On a placid river bank in Devon, tucked away from inquisitive eyes, stands a Georgian mansion once owned by Agatha Christie.
Greenway House was a “dream house” and “the loveliest place in the world” according to Christie. It was a place where ‘The Queen of Crime” could retreat from the public eye and surround herself with family and friends.
Devon itself had a special place in her heart because it was where she was born. She maintained a house there throughout her life although she and her husband also had a home in Berkshire.
She often used her characters to extol the beauty of the region. ‘Devon is so beautiful, those hills and the red cliffs,’ Vera Claythorne says in And Then There Were None.
And the county’s hills, islands and coves inspired the characters and locations of many of her novels. Hercule Poirot and Miss Marple both ventured to the area around Torquay (the town of Christie’s birth) to solve heinous crimes.
Greenway itself featured prominently in the 1956 murder mystery Dead Man’s Folly. In the book it is described as a small, white, one-storey building set back from the road with a small railed garden round it. The internal layout is that of Greenway as are the paths that wander through woodland and gardens down to the riverside quay.
The book’s description is so close to the reality that Greenway was used as the setting of the 2013 television adaptation of Dead Man’s Folly, with David Suchet in his last performance as Poirot.
A Bargain Home That Lasted A Lifetime
Agatha Christie bought Greenway in 1938 when she noticed it was up for sale. In her autobiography she described it as ‘a house that my mother had always said, and I had thought also, was the most perfect of the various properties on the Dart.’
She and her husband, the noted archaeologist, Max Mallowen, went to view the property. It was as idyllic as she remembered from her childhood. The couple were astounded to learn the asking price of £6,000 was so low.
They drove away excited by their visit. She records she told her husband: ’It’s incredibly cheap,’ I said. ‘It’s got 33 acres, it doesn’t look in bad condition either, wants decorating, that’s all.’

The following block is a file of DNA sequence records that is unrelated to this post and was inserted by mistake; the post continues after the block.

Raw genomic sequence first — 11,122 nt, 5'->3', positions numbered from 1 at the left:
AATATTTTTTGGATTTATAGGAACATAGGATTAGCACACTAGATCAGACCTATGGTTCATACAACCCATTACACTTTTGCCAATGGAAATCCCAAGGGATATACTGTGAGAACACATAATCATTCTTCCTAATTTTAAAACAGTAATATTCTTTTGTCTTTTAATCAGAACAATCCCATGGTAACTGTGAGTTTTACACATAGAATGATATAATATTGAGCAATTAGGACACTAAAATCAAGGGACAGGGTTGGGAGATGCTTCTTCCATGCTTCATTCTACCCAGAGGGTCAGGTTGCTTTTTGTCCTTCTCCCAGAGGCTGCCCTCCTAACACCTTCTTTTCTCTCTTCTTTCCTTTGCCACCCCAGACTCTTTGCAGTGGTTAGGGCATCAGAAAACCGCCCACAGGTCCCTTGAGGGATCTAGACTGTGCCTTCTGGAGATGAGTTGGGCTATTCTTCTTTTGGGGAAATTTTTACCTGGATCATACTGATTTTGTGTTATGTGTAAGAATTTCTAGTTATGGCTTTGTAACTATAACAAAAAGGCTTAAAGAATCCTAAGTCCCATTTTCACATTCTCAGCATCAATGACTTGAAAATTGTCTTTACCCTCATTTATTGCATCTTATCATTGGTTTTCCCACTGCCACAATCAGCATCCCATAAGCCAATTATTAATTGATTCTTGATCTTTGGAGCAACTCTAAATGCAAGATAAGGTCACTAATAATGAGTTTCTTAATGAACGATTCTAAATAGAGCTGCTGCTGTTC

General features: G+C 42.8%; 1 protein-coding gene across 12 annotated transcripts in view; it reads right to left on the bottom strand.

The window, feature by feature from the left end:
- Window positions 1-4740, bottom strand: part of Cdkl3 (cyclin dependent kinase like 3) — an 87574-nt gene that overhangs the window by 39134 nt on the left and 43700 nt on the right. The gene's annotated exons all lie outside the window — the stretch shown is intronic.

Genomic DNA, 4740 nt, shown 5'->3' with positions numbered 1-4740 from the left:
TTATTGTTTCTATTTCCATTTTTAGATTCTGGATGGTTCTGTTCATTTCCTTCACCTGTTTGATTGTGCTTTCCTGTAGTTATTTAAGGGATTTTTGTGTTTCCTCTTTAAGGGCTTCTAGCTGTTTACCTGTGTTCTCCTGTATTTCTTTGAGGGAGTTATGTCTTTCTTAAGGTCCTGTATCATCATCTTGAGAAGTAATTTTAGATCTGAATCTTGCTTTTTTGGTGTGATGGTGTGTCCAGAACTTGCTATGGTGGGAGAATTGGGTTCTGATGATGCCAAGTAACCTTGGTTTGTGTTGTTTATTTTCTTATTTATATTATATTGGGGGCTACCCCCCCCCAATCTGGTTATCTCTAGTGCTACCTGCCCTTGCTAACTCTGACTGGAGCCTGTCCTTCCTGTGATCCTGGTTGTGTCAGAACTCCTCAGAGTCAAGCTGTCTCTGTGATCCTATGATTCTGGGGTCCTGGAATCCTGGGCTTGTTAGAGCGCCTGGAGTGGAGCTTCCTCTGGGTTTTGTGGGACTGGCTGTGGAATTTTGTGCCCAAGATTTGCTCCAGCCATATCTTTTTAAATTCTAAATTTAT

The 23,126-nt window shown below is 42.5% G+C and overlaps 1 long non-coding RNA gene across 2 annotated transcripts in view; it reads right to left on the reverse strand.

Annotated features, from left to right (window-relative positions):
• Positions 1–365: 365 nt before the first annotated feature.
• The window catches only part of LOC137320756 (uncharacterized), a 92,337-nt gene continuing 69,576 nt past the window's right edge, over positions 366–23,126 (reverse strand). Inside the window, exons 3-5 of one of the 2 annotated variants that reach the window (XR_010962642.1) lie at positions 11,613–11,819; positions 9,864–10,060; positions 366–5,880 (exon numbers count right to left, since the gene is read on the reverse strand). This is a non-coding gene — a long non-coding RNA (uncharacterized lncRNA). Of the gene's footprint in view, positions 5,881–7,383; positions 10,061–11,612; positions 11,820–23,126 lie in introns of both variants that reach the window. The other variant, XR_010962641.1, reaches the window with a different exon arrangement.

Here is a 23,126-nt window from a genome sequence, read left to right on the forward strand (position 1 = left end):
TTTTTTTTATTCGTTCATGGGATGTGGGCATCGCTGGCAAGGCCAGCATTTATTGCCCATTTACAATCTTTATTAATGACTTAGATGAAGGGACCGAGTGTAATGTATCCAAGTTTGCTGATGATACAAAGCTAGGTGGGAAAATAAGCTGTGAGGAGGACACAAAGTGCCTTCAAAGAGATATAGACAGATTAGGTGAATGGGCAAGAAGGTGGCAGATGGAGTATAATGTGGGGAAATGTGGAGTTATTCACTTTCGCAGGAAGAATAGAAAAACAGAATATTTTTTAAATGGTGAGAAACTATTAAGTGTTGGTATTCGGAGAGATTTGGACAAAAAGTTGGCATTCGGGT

Greenway was never Agatha’s primary residence, it was the family holiday retreat—a place where the family gathered for Christmas and Easter, and where she spent her summers. Locally she was always known as Mrs Mallowen .
In 1940, while Mallowan was working for the Anglo-Turkish Relief Committee in London, Agatha Christie used Greenway as her base. The danger presented by German air attacks did not deter her from her work. She wrote to her agent Edmund Cork: ‘A great deal of air activity here – bombs all round are whistling down!’
War Disrupts the Peaceful Retreat
The Christies had to move out in 1943, when the house was requisitioned for use as officers’ quarters for the US navy. In January 1944 a flotilla of twenty four landing crafts together with their commanders and support staff, arrived in the River Dart from the USA. More than 50 captains and members of the planning team stayed in the house until just before D-Day.
When they were allowed back into their home after the end of the war it was to find two additions to the property. Agatha Christie was deeply unhappy about the 14 lavatories she had been left and went into battle with the Admiralty to get them removed.
The second addition was much more welcome. The library in the house was as a recreation and ‘mess room’ by the officers. During their six-month stay a landing craft captain who was a graphic artist, painted a frieze on the walls, depicting places visited by the flotilla in the 11 months it took them to reach Greenway.
The Admiralty offered to paint it over, but Christie refused, saying that it would be a historic memorial and she was delighted to keep it in her house. She enjoyed the ‘slightly glorified exaggeration of the woods of Greenway” and a representation of a pin-up girl in the nude “which I have always supposed to represent the hopes at journey’s end when the war was over.’
Agatha Christie at Home
In 1959 Greenway was made over to Christie’s daughter, Rosalind, who moved to live at the estate with her husband in 1968. After Christie’s death in 1976, Rosalind took on the role of safeguarding her mother’s work and reputation. The family donated the house to the National Trust in 2000 giving fans of the writer the chance to walk in her footsteps.
I visited Greenway in 2018. The National Trust has done a fabulous job in preserving the spirit of the place (working closely with her grandson). As you walk through each room there are signs everywhere of how the Mallowen family spent their time at Greenway.
There are dominoes and card games laid out in front of the fire in the drawing room which also boasts a Steinway Piano. The hallway is festooned with picnic baskets and walking sticks and of course the library is walled with bookcases.
Agatha and her husband seem to have been great collectors. There are little silverware items on a bedside table, lots of china in display cabinets and – the most wonderful assembly of lacquered and wooden boxes. Every room looks as if the family has just left and will return in a few moments.
It’s a delight to wander through the house but if you decide to make your own trip there, do make time to take in the gardens. I was there in the midst of a very hot summer’s day but if you go in spring you’ll apparently find a magnificent display of rhododendron and camellias. If ever there was a good reason for me to pay a return visit, this would be it.
This is part of a series in which I look at the homes that provided shelter, solace and inspiration for some of history’s greatest literary talents. If you’ve made a literary pilgrimage do leave a comment to describe your experience.